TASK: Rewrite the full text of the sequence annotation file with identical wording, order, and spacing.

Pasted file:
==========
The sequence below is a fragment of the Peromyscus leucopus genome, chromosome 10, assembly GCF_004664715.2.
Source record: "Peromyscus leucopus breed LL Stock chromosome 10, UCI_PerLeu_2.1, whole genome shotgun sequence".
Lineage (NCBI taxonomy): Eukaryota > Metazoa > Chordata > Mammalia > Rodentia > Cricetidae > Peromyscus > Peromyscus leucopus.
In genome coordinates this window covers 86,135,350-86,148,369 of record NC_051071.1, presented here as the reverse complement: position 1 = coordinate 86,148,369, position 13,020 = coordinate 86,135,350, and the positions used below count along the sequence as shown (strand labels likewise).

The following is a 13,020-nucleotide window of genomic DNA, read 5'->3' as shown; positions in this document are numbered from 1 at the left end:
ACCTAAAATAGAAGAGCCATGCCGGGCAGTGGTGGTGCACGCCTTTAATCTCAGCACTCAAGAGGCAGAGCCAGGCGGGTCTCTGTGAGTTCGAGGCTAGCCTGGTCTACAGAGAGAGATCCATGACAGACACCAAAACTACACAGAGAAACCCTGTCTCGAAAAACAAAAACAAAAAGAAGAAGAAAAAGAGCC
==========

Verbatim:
The sequence below is a fragment of the Peromyscus leucopus genome, chromosome 10, assembly GCF_004664715.2.
Source record: "Peromyscus leucopus breed LL Stock chromosome 10, UCI_PerLeu_2.1, whole genome shotgun sequence".
Lineage (NCBI taxonomy): Eukaryota > Metazoa > Chordata > Mammalia > Rodentia > Cricetidae > Peromyscus > Peromyscus leucopus.
In genome coordinates this window covers 86,135,350-86,148,369 of record NC_051071.1, presented here as the reverse complement: position 1 = coordinate 86,148,369, position 13,020 = coordinate 86,135,350, and the positions used below count along the sequence as shown (strand labels likewise).

The following is a 13,020-nucleotide window of genomic DNA, read 5'->3' as shown; positions in this document are numbered from 1 at the left end:
ACCTAAAATAGAAGAGCCATGCCGGGCAGTGGTGGTGCACGCCTTTAATCTCAGCACTCAAGAGGCAGAGCCAGGCGGGTCTCTGTGAGTTCGAGGCTAGCCTGGTCTACAGAGAGAGATCCATGACAGACACCAAAACTACACAGAGAAACCCTGTCTCGAAAAACAAAAACAAAAAGAAGAAGAAAAAGAGCC